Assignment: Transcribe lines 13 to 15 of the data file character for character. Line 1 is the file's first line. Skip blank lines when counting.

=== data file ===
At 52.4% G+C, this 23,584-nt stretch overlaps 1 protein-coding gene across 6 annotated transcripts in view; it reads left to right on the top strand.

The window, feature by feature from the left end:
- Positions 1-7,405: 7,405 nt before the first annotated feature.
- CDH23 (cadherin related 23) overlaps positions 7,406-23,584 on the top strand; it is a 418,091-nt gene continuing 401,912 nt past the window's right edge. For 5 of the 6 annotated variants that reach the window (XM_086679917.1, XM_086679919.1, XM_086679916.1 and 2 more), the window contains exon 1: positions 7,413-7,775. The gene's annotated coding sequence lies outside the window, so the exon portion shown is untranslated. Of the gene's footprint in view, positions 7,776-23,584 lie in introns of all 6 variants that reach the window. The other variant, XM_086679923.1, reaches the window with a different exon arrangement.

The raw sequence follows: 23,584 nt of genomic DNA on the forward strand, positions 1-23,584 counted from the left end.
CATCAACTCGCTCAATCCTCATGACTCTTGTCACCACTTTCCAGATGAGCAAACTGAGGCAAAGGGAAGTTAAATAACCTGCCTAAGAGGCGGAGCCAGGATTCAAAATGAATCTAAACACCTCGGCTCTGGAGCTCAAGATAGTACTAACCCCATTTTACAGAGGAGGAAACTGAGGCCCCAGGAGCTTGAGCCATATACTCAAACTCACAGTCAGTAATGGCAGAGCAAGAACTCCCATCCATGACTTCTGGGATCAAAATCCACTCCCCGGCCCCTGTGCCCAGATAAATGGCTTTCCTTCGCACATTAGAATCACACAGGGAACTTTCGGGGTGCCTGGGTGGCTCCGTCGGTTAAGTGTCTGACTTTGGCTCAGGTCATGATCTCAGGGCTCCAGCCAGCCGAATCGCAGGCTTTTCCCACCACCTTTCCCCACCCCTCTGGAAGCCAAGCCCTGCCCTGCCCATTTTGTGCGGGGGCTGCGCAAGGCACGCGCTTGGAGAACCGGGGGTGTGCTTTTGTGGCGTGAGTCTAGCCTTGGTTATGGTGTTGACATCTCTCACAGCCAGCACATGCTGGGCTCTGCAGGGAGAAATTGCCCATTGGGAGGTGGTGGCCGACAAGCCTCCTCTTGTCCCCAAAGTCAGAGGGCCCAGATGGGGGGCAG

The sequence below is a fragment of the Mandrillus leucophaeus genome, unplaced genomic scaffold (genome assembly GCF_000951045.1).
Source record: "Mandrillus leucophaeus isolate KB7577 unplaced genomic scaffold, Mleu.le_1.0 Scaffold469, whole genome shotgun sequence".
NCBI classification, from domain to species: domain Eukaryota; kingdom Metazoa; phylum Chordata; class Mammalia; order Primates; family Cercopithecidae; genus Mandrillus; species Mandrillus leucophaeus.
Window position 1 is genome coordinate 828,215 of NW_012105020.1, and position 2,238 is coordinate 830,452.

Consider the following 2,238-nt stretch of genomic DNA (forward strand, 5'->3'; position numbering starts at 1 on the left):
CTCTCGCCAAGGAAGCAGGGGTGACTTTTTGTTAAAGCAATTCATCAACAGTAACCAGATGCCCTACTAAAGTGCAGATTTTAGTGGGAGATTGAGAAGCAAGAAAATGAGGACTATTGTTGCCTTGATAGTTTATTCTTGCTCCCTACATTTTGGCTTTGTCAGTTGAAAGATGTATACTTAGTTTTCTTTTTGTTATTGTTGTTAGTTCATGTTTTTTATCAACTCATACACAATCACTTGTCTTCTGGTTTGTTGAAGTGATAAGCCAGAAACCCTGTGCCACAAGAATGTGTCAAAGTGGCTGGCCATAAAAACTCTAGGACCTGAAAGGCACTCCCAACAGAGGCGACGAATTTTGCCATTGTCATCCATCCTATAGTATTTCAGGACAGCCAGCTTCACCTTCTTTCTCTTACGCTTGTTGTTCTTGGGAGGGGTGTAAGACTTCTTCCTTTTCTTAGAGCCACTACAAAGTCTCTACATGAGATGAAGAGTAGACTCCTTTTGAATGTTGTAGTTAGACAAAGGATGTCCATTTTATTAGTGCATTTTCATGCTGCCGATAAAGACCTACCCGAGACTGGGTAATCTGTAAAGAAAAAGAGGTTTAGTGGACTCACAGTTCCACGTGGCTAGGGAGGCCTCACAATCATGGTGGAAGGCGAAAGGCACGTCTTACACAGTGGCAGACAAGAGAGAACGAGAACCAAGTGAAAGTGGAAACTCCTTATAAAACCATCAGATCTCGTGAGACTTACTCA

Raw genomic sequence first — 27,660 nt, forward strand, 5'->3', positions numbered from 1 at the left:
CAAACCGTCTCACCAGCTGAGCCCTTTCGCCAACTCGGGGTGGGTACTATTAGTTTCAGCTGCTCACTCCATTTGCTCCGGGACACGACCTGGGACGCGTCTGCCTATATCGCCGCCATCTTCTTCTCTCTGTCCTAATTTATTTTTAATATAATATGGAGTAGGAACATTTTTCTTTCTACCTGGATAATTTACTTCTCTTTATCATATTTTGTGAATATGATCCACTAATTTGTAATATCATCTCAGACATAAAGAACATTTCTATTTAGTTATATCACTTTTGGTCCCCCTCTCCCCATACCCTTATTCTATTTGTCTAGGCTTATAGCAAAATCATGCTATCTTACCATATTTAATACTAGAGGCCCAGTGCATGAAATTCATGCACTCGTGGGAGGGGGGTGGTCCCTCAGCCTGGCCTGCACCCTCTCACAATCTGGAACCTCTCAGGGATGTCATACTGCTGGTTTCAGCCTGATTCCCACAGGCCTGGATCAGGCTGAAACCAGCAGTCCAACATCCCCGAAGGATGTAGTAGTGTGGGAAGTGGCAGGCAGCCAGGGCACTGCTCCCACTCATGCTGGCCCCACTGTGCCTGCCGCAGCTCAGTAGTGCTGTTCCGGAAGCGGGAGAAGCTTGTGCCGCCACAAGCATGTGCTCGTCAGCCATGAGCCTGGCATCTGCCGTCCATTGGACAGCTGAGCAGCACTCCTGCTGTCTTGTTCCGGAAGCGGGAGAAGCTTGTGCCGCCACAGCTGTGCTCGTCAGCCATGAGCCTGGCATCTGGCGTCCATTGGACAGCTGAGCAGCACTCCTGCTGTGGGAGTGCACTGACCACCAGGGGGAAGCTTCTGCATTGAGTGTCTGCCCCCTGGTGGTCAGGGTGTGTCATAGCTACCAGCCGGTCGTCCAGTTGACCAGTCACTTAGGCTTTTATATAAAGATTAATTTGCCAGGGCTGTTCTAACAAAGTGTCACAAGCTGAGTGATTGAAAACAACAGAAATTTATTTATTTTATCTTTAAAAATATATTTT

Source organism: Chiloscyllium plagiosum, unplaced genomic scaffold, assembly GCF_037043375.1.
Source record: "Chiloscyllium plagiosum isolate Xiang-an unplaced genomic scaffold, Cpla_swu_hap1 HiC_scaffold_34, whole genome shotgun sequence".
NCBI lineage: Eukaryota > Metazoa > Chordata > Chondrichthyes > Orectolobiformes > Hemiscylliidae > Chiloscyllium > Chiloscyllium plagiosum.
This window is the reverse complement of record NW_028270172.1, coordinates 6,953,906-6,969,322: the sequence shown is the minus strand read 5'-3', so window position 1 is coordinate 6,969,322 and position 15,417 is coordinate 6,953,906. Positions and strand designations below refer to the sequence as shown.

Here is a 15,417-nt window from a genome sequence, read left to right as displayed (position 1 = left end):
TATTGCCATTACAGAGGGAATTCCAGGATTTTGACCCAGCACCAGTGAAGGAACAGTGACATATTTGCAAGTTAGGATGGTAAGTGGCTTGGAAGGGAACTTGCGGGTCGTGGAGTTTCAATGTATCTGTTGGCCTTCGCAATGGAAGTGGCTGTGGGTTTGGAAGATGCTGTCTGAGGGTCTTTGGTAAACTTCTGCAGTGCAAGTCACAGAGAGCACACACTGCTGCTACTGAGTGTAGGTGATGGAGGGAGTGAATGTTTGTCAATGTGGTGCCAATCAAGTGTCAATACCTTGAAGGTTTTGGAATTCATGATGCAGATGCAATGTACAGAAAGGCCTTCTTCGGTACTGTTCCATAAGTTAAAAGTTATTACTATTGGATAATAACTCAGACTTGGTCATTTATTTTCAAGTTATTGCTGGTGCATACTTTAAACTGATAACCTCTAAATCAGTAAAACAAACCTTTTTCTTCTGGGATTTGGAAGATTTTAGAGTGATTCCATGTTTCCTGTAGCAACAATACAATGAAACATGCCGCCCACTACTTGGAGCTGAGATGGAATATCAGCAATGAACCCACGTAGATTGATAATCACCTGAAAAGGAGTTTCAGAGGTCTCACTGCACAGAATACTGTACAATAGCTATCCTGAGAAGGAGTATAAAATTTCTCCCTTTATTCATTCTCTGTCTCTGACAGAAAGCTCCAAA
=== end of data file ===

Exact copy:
Raw genomic sequence first — 27,660 nt, forward strand, 5'->3', positions numbered from 1 at the left:
CAAACCGTCTCACCAGCTGAGCCCTTTCGCCAACTCGGGGTGGGTACTATTAGTTTCAGCTGCTCACTCCATTTGCTCCGGGACACGACCTGGGACGCGTCTGCCTATATCGCCGCCATCTTCTTCTCTCTGTCCTAATTTATTTTTAATATAATATGGAGTAGGAACATTTTTCTTTCTACCTGGATAATTTACTTCTCTTTATCATATTTTGTGAATATGATCCACTAATTTGTAATATCATCTCAGACATAAAGAACATTTCTATTTAGTTATATCACTTTTGGTCCCCCTCTCCCCATACCCTTATTCTATTTGTCTAGGCTTATAGCAAAATCATGCTATCTTACCATATTTAATACTAGAGGCCCAGTGCATGAAATTCATGCACTCGTGGGAGGGGGGTGGTCCCTCAGCCTGGCCTGCACCCTCTCACAATCTGGAACCTCTCAGGGATGTCATACTGCTGGTTTCAGCCTGATTCCCACAGGCCTGGATCAGGCTGAAACCAGCAGTCCAACATCCCCGAAGGATGTAGTAGTGTGGGAAGTGGCAGGCAGCCAGGGCACTGCTCCCACTCATGCTGGCCCCACTGTGCCTGCCGCAGCTCAGTAGTGCTGTTCCGGAAGCGGGAGAAGCTTGTGCCGCCACAAGCATGTGCTCGTCAGCCATGAGCCTGGCATCTGCCGTCCATTGGACAGCTGAGCAGCACTCCTGCTGTCTTGTTCCGGAAGCGGGAGAAGCTTGTGCCGCCACAGCTGTGCTCGTCAGCCATGAGCCTGGCATCTGGCGTCCATTGGACAGCTGAGCAGCACTCCTGCTGTGGGAGTGCACTGACCACCAGGGGGAAGCTTCTGCATTGAGTGTCTGCCCCCTGGTGGTCAGGGTGTGTCATAGCTACCAGCCGGTCGTCCAGTTGACCAGTCACTTAGGCTTTTATATAAAGATTAATTTGCCAGGGCTGTTCTAACAAAGTGTCACAAGCTGAGTGATTGAAAACAACAGAAATTTATTTATTTTATCTTTAAAAATATATTTT

Source organism: Chiloscyllium plagiosum, unplaced genomic scaffold, assembly GCF_037043375.1.